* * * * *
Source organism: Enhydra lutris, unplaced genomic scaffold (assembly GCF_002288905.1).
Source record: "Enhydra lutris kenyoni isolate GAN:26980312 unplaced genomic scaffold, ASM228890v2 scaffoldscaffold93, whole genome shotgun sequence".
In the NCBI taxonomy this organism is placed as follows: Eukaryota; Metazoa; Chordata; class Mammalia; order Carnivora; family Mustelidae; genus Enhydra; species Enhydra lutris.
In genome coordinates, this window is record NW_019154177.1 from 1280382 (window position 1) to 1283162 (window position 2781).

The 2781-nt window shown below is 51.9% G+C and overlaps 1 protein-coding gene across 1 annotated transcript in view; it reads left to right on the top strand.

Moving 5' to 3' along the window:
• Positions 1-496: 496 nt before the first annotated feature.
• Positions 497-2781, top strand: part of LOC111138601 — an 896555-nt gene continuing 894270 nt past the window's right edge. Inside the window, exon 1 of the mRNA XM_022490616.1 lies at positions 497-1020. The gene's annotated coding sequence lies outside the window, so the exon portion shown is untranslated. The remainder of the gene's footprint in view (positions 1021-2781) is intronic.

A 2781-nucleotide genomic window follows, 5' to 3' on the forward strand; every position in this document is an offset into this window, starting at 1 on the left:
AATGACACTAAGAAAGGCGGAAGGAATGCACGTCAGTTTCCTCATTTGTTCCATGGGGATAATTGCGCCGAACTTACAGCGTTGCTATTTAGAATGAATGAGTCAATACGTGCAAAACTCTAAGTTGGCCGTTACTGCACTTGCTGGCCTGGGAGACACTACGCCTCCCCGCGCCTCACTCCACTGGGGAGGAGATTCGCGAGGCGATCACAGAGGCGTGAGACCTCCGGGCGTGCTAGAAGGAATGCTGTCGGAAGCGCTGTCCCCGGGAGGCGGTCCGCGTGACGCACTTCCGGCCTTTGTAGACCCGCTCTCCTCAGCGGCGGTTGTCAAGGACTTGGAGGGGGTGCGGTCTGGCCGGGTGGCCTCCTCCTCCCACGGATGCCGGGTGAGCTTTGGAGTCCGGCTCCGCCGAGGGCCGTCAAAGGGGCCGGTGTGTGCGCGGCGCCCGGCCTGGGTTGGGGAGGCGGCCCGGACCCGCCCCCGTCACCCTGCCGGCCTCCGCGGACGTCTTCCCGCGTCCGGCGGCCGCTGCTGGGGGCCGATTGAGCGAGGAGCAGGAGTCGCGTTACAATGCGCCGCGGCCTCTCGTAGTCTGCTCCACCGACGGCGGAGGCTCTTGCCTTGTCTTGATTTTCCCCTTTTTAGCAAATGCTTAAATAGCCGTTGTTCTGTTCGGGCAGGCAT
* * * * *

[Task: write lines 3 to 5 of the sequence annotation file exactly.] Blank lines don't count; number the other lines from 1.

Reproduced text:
In the NCBI taxonomy this organism is placed as follows: Eukaryota; Metazoa; Chordata; class Mammalia; order Carnivora; family Mustelidae; genus Enhydra; species Enhydra lutris.
In genome coordinates, this window is record NW_019154177.1 from 1280382 (window position 1) to 1283162 (window position 2781).

The 2781-nt window shown below is 51.9% G+C and overlaps 1 protein-coding gene across 1 annotated transcript in view; it reads left to right on the top strand.